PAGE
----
Andrea Latinčić1, Željko Bačić2ORCID logo and Zvonimir Nevistić2ORCID logo

1Granica d.o.o
  Kaštel Novi, Croatia
2University of Zagreb, Faculty of Geodesy
  Zagreb, Croatia

INDECS 20(2), 210-221, 2022
DOI 10.7906/indecs.20.2.11
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Received: 14th January 2022.
Accepted: 3rd March 2022.
Regular article


Earthquakes, as a natural phenomenon causing large physical and social destruction, are the subject of intensive research throughout the world. Spurred by the fact that in year 2020, two catastrophic earthquakes hit Croatia, in March with epicenter near Zagreb and December with epicenter near Petrinja, at the Faculty of Geodesy, University of Zagreb activities were initiated with the aim of strengthening the ability to react in these situations. Focus of those activities is on providing fast, adequate, and complete information on the disaster in the field of geodesy and geoinformatics. The research was focused on interpretation of kinematics of surface motion during the earthquake itself for what high rate permanent GNSS (Global Navigation Satellite System) network stations registrations are necessary. The Croatian earthquakes experience as well as the Mexico (June 2020) and Samosa earthquake (October 2020), pointed out, related to the use of high-rate registration GNSS data, that the primary problem in the use of this data is open access to the data itself. That is why this study has been launched - to gain a global picture of the availability of data from permanent GNSS networks around the world. The research included the collection and processing of information on open access policies for permanent GNSS networks data in the event of natural disasters with an emphasis on earthquakes. A global survey of institutions around the world responsible for managing GNSS permanent networks has been conducted. The survey contains three groups of questions that include general information on the type of permanent networks, models of access to network data and the readiness of countries to reach an international agreement on the opening data of the GNSS network in the event of a disaster. The results indicated that a high percentage of countries participating in the survey were ready to agree to open the data and introduce a common international portal through which scientists and researchers would be able to download GNSS permanent network data free of charge in the event of natural disasters.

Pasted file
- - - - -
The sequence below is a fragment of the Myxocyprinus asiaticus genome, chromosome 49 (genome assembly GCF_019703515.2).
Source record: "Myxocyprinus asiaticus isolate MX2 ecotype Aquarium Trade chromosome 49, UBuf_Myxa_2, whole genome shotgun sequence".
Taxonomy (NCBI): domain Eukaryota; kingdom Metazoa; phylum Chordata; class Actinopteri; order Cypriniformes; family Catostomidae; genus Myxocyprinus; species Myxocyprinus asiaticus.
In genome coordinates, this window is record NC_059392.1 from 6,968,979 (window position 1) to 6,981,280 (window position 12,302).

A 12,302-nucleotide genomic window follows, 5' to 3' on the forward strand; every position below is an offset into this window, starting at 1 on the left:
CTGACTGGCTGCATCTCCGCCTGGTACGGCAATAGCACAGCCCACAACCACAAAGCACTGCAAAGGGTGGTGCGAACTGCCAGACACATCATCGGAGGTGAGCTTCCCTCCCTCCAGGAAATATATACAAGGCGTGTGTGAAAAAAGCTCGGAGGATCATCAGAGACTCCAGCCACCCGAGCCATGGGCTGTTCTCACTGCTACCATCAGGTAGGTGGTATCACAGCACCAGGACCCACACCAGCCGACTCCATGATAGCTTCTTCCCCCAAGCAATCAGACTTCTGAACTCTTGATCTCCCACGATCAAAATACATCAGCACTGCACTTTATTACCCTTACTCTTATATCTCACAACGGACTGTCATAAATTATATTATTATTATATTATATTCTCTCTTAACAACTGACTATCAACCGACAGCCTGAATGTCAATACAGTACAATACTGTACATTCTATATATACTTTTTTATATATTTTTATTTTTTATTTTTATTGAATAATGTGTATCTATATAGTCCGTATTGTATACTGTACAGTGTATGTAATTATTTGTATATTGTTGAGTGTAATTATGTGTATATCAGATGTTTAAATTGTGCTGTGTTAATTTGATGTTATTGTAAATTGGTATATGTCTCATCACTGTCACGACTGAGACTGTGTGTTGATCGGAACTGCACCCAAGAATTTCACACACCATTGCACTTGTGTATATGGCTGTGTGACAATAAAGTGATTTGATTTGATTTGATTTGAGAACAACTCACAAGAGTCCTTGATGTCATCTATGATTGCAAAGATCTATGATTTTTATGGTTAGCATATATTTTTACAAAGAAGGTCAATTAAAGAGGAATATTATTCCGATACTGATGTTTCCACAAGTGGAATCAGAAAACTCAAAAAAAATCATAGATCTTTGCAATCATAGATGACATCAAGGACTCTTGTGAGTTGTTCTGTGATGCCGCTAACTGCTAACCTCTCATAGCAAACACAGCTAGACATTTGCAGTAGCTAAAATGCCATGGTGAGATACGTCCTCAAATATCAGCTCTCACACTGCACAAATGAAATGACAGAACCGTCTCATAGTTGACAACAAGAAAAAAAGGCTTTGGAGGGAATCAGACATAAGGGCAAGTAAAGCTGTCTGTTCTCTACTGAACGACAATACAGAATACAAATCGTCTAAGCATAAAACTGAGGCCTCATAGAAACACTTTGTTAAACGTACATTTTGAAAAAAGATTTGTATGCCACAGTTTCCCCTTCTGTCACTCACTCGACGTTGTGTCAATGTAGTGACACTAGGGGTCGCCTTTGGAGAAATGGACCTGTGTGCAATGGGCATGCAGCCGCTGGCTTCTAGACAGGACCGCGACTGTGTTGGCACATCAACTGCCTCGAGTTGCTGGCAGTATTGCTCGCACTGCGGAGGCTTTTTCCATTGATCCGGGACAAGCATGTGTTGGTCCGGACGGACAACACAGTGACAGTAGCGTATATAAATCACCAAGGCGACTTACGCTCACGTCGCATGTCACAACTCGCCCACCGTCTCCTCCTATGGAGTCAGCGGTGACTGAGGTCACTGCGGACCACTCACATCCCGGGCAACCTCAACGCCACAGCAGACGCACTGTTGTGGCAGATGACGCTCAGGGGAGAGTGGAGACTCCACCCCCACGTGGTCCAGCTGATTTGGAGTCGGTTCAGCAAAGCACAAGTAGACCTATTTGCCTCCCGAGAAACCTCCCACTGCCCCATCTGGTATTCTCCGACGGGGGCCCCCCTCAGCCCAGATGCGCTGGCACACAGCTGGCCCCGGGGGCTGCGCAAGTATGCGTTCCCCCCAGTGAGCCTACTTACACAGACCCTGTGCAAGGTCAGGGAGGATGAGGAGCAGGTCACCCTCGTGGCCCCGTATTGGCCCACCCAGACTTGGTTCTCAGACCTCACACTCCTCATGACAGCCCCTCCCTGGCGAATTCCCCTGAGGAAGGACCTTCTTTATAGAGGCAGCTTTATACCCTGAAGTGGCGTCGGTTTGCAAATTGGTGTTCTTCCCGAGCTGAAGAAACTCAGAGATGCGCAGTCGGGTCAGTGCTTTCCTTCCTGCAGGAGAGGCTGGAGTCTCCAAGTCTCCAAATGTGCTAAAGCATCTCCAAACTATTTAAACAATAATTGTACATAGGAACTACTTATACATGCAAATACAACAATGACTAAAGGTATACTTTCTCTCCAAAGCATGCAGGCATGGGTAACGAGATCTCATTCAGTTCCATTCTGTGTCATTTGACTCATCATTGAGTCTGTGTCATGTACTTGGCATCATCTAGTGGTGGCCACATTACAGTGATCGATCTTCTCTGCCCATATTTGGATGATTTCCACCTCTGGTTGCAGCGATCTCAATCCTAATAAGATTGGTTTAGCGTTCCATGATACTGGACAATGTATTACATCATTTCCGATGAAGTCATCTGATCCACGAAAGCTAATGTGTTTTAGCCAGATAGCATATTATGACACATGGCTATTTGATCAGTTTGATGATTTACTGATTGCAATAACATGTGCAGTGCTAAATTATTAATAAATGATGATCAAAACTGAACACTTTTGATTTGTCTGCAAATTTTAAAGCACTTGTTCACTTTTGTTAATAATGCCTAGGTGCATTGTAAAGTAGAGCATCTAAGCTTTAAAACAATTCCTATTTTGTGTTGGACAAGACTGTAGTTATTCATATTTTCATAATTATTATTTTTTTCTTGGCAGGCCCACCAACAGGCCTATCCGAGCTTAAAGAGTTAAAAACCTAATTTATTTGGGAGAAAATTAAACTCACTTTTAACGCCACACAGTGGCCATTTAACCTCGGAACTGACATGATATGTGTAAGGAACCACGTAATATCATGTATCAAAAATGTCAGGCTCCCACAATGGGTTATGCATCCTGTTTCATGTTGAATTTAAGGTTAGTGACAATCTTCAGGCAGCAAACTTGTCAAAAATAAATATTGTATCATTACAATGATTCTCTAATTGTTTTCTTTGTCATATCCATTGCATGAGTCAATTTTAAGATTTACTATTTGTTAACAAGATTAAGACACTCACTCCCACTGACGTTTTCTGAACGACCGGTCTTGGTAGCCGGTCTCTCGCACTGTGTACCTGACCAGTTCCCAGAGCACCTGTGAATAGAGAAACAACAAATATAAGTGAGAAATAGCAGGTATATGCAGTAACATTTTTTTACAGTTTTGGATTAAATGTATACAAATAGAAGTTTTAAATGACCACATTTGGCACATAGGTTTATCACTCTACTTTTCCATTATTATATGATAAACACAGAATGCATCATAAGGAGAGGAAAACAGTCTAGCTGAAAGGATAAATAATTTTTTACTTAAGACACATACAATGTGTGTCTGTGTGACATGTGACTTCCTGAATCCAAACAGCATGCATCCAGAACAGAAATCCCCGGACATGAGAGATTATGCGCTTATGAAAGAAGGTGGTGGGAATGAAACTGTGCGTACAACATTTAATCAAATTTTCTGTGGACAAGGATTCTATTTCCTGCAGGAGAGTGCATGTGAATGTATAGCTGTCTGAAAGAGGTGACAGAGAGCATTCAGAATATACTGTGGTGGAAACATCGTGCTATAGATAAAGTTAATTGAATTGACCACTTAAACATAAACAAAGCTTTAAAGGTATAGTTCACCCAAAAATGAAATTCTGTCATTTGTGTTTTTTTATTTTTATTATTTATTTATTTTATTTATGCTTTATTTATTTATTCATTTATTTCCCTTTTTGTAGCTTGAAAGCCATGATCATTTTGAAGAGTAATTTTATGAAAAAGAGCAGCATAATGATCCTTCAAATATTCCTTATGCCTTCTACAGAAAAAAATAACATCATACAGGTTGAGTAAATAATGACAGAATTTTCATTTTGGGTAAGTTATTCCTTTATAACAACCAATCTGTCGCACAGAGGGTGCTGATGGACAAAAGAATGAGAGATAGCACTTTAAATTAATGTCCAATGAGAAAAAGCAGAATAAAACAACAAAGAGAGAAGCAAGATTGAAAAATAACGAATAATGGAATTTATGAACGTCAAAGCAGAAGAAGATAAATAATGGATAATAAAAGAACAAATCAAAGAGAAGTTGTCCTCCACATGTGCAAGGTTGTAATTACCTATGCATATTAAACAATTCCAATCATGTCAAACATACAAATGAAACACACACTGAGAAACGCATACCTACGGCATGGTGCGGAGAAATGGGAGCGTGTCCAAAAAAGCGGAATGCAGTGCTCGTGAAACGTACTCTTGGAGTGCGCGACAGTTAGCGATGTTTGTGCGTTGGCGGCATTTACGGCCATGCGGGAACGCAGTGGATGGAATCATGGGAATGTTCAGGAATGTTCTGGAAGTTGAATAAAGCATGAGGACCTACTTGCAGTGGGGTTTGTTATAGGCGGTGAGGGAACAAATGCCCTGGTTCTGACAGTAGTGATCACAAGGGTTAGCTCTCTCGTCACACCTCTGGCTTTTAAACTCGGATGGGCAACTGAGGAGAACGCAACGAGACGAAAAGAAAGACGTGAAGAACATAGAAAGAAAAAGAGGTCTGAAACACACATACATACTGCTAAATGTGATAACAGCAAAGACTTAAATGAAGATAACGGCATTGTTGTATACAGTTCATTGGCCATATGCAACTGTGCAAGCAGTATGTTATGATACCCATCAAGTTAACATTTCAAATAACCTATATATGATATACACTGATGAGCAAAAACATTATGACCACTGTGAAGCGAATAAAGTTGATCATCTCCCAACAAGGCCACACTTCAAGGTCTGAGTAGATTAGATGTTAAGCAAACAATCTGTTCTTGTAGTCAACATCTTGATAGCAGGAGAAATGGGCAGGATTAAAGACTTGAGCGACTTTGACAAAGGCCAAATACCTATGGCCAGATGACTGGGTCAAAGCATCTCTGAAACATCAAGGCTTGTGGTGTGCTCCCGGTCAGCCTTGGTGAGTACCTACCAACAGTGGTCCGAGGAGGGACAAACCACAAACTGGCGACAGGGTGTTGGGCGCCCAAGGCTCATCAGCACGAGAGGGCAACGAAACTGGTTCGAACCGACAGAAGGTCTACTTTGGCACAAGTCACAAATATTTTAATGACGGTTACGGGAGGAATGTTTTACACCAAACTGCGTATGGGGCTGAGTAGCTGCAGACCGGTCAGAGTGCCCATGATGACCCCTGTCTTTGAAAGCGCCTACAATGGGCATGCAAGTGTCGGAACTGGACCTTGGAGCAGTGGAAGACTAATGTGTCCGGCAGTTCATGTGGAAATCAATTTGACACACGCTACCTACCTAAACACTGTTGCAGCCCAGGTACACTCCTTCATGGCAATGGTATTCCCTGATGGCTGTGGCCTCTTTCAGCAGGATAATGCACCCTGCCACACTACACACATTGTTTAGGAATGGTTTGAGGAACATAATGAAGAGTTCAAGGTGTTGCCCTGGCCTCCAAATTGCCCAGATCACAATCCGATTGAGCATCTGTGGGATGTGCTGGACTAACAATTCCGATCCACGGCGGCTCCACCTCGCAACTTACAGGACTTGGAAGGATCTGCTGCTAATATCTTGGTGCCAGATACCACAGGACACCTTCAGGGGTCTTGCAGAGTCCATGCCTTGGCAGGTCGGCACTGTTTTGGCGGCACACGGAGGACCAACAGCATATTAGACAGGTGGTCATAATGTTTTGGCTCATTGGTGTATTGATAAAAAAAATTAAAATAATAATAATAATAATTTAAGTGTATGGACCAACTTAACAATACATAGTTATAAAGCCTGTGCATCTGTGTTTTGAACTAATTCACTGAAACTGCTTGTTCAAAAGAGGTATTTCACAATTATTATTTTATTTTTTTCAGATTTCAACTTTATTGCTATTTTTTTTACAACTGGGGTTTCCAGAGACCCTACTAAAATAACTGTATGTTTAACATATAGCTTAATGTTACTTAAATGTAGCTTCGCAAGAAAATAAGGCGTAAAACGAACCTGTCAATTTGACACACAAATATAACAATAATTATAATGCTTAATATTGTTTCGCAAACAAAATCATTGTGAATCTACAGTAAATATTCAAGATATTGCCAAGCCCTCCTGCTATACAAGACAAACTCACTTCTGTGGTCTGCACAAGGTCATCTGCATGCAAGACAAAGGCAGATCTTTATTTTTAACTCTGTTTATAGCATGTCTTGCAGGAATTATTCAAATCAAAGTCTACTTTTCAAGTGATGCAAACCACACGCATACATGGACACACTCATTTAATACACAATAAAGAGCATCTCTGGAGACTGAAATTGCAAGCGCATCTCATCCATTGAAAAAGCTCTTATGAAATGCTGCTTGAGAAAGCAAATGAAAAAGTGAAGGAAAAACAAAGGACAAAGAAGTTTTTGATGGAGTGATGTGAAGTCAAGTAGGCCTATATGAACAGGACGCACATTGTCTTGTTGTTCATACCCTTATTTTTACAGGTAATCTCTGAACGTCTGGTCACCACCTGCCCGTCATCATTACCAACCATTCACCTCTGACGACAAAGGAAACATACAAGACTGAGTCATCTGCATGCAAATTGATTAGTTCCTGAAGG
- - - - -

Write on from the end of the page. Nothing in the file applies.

earthquakes, global survey, GNSS permanent networks, open data

PACS:84.40.Ua, 91.30.Px

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